On June 6, the cover of Elizabeth Gilbert’s next novel, The Snow Forest, was revealed on Good Morning America, which is about as big a splash as it’s possible to make in the publishing world.

Around the same time, her publisher, Riverhead, an imprint of Penguin Random House, released a description of Gilbert’s story. The Snow Forest is a historical novel, set in mid-twentieth-century Siberia, about a family of religious zealots living off the grid in defiance of the Soviet government.

Hundreds of people responded to this news by logging on to Goodreads to give the book one-star (out of five) reviews and accuse Gilbert of being “tone-deaf” for setting her fiction in Russia while Russia is at war with Ukraine. Never mind that Soviet-era Russia is not Putin’s Russia, that the author appears to have distinguished between the Russian government and the Russian people, and that no one had read a page of Gilbert’s book (not even review copies had been distributed), the assault was on.

Six days later, Gilbert, best known for her 2006 memoir Eat Pray Love, capitulated. She withdrew the book from its slated February 2024 publication: “I do not want to add any harm to a group of people who have already experienced and who are all continuing to experience grievous and extreme harm.”

I had hoped to sit out l’affair Gilbert. It was giving me flashbacks to the Canada Council for the Arts’s similarly brutish campaign to chase touring Russian pianists off our soil when the invasion of Ukraine began. I also have a hard time taking seriously anything that happens on Goodreads. This is the site that has accepted 500 reviews and 10,000 ratings of George R. R. Martin’s The Winds of Winter, which is still being written. It gives The Joe Bovino Field Guide to Chicks of the United States an above-average score. In fact, Hitler gets more love than hate on Goodreads:

But Gilbert’s decision to pull the book has left six weeks worth of think pieces in its wake, including one in the Atlantic on the “terrible power of Goodreads.” I couldn’t help but look at them and here we are.

Goodreads was launched in 2007 by Stanford grads Otis Chandler and Elizabeth Khuri Chandler. It was a simple, easy-to-use site that allowed people to catalog and comment on their reading, browse recommended lists, join virtual book clubs, and so on. Within five years, it had 10 million members and thirty employees. The Chandlers sold out to Amazon in 2013, apparently for $150 million, a move widely deplored in the book community which saw Goodreads as an alternative to Amazon’s loathed recommendations engine and crude ratings system.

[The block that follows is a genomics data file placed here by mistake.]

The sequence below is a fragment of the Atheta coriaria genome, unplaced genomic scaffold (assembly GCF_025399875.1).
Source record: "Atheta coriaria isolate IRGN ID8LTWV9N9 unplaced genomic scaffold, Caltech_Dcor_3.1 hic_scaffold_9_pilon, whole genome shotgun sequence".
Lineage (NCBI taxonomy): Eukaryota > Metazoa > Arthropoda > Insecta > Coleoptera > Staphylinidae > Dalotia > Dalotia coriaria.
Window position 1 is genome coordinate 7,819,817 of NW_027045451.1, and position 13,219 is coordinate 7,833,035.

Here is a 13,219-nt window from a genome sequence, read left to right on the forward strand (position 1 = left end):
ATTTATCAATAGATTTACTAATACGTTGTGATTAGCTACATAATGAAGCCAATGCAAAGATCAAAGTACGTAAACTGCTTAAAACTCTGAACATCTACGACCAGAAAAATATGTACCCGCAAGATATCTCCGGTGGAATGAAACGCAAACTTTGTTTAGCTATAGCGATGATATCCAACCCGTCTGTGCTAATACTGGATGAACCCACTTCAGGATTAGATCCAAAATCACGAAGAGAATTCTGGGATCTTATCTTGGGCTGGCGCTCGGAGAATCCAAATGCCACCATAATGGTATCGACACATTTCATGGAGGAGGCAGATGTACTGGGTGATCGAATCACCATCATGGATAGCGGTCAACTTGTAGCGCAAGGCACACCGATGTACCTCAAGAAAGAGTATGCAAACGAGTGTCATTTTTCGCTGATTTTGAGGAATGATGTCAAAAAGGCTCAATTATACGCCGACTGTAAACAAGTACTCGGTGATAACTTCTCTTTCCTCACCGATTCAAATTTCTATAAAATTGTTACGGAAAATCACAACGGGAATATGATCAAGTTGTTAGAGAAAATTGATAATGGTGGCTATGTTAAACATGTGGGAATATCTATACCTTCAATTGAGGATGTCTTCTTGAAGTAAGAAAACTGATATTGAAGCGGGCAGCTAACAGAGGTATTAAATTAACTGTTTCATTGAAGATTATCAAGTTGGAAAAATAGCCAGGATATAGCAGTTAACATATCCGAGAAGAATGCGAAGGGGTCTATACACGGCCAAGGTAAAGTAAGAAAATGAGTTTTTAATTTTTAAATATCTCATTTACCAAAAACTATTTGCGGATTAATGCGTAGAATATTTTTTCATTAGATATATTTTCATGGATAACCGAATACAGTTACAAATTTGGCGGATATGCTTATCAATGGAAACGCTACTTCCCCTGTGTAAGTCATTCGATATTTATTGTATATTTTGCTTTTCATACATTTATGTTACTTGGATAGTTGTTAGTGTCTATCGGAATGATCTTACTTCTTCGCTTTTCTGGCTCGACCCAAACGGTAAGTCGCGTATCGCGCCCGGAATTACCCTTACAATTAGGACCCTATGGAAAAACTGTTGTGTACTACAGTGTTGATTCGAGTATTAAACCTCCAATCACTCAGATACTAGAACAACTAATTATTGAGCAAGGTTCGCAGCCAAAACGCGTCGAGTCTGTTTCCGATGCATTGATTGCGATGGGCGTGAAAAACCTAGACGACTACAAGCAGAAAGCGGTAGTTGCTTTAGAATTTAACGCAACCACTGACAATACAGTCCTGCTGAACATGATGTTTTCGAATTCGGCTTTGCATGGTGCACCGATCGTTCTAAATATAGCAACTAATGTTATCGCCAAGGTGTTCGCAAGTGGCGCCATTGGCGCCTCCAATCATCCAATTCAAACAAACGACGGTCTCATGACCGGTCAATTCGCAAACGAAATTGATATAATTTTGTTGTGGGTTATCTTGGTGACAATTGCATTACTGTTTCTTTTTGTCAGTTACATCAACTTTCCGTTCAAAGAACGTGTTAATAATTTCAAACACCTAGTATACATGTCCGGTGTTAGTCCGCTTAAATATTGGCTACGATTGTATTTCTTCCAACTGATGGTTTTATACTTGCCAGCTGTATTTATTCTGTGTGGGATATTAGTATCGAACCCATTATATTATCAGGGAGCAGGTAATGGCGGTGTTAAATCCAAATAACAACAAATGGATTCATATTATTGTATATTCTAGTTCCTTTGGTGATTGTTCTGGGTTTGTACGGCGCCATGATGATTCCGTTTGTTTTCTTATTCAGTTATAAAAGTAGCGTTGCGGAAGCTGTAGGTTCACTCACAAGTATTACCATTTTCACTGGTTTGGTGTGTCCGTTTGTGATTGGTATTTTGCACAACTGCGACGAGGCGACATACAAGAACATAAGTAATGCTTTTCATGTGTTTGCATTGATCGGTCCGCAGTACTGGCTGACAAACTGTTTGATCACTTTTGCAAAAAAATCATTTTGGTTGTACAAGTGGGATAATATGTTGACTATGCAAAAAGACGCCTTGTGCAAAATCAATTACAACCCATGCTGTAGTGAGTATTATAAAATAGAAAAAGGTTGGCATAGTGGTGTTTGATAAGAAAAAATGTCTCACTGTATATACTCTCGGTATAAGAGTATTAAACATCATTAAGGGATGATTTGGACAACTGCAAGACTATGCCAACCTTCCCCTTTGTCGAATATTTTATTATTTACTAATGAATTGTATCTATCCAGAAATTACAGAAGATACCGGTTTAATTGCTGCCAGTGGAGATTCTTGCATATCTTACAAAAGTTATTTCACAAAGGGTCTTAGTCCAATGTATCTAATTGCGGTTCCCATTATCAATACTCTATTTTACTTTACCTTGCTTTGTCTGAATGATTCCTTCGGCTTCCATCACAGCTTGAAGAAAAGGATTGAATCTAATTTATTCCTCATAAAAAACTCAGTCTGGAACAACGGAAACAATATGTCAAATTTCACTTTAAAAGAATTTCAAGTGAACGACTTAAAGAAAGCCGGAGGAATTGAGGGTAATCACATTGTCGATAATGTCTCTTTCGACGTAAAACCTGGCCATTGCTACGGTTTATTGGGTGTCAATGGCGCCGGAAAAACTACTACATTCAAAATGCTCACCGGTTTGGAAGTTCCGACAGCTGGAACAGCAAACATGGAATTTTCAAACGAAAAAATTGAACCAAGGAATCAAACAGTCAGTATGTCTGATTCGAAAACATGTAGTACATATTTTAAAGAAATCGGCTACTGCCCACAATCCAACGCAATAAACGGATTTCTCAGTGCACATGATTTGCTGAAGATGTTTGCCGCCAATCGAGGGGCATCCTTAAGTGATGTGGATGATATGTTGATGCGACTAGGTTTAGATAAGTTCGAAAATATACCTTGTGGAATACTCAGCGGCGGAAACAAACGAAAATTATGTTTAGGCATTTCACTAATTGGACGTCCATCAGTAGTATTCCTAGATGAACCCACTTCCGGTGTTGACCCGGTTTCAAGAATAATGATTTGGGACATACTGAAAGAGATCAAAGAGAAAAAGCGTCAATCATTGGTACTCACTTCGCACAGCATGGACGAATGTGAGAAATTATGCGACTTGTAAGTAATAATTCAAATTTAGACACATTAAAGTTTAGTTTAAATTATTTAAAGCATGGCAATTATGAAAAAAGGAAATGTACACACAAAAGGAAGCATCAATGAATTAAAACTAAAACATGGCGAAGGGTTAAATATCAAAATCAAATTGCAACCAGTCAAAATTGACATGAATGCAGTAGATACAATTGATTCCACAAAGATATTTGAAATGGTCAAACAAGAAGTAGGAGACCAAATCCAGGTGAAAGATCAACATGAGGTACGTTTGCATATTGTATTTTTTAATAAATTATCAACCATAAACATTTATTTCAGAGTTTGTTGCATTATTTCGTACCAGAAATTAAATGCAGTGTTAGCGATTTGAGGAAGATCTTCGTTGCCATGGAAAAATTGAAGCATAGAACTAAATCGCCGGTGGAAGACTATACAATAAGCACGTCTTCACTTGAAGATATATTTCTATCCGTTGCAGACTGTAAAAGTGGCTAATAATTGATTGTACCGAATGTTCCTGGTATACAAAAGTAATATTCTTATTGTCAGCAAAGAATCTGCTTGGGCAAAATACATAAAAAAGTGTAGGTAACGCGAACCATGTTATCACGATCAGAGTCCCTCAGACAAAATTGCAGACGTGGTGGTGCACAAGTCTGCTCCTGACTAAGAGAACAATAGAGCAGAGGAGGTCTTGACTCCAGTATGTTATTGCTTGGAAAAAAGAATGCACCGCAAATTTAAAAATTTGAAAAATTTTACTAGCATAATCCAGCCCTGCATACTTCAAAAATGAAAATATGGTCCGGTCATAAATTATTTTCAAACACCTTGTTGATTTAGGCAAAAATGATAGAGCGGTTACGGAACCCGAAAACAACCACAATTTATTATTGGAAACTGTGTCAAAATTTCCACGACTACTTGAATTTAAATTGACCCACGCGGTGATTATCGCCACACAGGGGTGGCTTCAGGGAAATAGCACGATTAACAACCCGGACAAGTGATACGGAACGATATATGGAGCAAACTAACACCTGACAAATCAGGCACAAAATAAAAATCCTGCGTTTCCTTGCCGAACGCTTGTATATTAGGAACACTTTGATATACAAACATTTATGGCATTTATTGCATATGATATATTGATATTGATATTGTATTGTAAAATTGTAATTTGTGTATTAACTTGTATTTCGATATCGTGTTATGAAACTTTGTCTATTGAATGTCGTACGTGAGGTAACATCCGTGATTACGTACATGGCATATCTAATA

Goodreaders tend to dump on Amazon as owner of the site, complaining about the ugly interface and intrusive advertising. As publishing consultant Jane Friedman told the Washington Post, “it feels like Amazon bought it and then abandoned it.” That’s true, although Amazon has done a lot beneath the hood, optimizing the site for mobile use. The traffic is now about five times what it was at the time of Amazon’s acquisition and much of that growth has come on mobile. Depending on the month, it has 80 to 100 million unique users globally: at least four million in Canada, 24 million in the US, 5.3 million in the UK. There are 80 million reviews on the site and 3.5 billion books have been catalogued by its users. It is massive.

The Atlantic fails to make its case for Goodreads’ “terrible power.” It has a handful of anecdotes of “review-bombing” or “brigading”—the same sort of attacks that befell Gilbert. These incidents no doubt discomfit the targeted authors, but what the Atlanticfails to note is that most end well. A Goodreads mob, for instance, came after Cecilia Rabess, author of Everything’s Fine, a novel about a liberal Black woman’s romance with a white conservative man in Trump’s America. Some people hated the premise and flooded Goodreads with one-star reviews. Rabess braved it out. She got an enthusiastic review from the New York Times and now sits at a respectable 3.56 stars on Goodreads.

Goodreads appears to generate more noise than power and it makes you think Gilbert and her publisher should have stood their ground. Franklin Foer, in a separate Atlantic article, explains why they didn’t and why it matters:

Some writers invite haters and court controversy; Gilbert writes books that want to be loved. Being accused of complicity with a regime accused of genocide can’t have felt very nice. But by withdrawing the book, she has set a terrible precedent. In meekly complying with the angriest voices, she accepted their argument that setting a book in Russia is an act of collusion, even though that’s an entirely nonsensical argument. In effect, she’s allowing the irrational feelings of her readers to set the terms of acceptable discourse. For a group to block a book, it just needs to clog the comments on Instagram with hurt feelings.